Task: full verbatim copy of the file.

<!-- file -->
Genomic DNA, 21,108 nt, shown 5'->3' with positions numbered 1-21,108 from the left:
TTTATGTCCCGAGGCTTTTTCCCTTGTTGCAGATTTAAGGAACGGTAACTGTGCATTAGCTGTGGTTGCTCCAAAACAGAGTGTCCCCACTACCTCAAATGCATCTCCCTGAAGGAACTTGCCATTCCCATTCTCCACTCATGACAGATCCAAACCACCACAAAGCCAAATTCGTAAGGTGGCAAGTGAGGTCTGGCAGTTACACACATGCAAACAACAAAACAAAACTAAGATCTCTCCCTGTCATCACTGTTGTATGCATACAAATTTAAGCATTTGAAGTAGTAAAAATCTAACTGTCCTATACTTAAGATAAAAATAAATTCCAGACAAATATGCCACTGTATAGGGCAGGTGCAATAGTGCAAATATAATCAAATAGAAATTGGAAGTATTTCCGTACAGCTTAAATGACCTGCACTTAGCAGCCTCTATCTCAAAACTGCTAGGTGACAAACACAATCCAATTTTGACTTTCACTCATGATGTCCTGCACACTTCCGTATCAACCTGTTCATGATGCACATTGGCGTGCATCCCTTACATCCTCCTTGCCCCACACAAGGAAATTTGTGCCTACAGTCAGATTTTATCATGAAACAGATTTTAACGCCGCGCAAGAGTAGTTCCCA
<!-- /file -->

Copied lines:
Genomic DNA, 21,108 nt, shown 5'->3' with positions numbered 1-21,108 from the left:
TTTATGTCCCGAGGCTTTTTCCCTTGTTGCAGATTTAAGGAACGGTAACTGTGCATTAGCTGTGGTTGCTCCAAAACAGAGTGTCCCCACTACCTCAAATGCATCTCCCTGAAGGAACTTGCCATTCCCATTCTCCACTCATGACAGATCCAAACCACCACAAAGCCAAATTCGTAAGGTGGCAAGTGAGGTCTGGCAGTTACACACATGCAAACAACAAAACAAAACTAAGATCTCTCCCTGTCATCACTGTTGTATGCATACAAATTTAAGCATTTGAAGTAGTAAAAATCTAACTGTCCTATACTTAAGATAAAAATAAATTCCAGACAAATATGCCACTGTATAGGGCAGGTGCAATAGTGCAAATATAATCAAATAGAAATTGGAAGTATTTCCGTACAGCTTAAATGACCTGCACTTAGCAGCCTCTATCTCAAAACTGCTAGGTGACAAACACAATCCAATTTTGACTTTCACTCATGATGTCCTGCACACTTCCGTATCAACCTGTTCATGATGCACATTGGCGTGCATCCCTTACATCCTCCTTGCCCCACACAAGGAAATTTGTGCCTACAGTCAGATTTTATCATGAAACAGATTTTAACGCCGCGCAAGAGTAGTTCCCA